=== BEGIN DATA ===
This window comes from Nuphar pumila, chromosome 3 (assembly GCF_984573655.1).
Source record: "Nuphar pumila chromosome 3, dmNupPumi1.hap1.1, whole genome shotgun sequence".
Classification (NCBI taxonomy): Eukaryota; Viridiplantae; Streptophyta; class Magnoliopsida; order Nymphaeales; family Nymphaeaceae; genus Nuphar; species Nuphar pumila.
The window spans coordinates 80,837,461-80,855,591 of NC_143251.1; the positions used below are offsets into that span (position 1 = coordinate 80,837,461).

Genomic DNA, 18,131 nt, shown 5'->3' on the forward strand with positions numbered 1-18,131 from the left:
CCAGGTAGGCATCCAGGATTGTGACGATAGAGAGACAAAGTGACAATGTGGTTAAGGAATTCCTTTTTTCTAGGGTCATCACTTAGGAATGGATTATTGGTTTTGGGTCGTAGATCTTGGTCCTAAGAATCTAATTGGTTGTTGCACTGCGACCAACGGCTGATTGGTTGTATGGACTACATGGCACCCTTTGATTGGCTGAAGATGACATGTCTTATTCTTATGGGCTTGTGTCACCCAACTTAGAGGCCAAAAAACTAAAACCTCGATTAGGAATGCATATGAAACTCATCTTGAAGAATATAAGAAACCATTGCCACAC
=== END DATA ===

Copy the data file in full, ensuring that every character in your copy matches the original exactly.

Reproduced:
This window comes from Nuphar pumila, chromosome 3 (assembly GCF_984573655.1).
Source record: "Nuphar pumila chromosome 3, dmNupPumi1.hap1.1, whole genome shotgun sequence".
Classification (NCBI taxonomy): Eukaryota; Viridiplantae; Streptophyta; class Magnoliopsida; order Nymphaeales; family Nymphaeaceae; genus Nuphar; species Nuphar pumila.
The window spans coordinates 80,837,461-80,855,591 of NC_143251.1; the positions used below are offsets into that span (position 1 = coordinate 80,837,461).

Genomic DNA, 18,131 nt, shown 5'->3' on the forward strand with positions numbered 1-18,131 from the left:
CCAGGTAGGCATCCAGGATTGTGACGATAGAGAGACAAAGTGACAATGTGGTTAAGGAATTCCTTTTTTCTAGGGTCATCACTTAGGAATGGATTATTGGTTTTGGGTCGTAGATCTTGGTCCTAAGAATCTAATTGGTTGTTGCACTGCGACCAACGGCTGATTGGTTGTATGGACTACATGGCACCCTTTGATTGGCTGAAGATGACATGTCTTATTCTTATGGGCTTGTGTCACCCAACTTAGAGGCCAAAAAACTAAAACCTCGATTAGGAATGCATATGAAACTCATCTTGAAGAATATAAGAAACCATTGCCACAC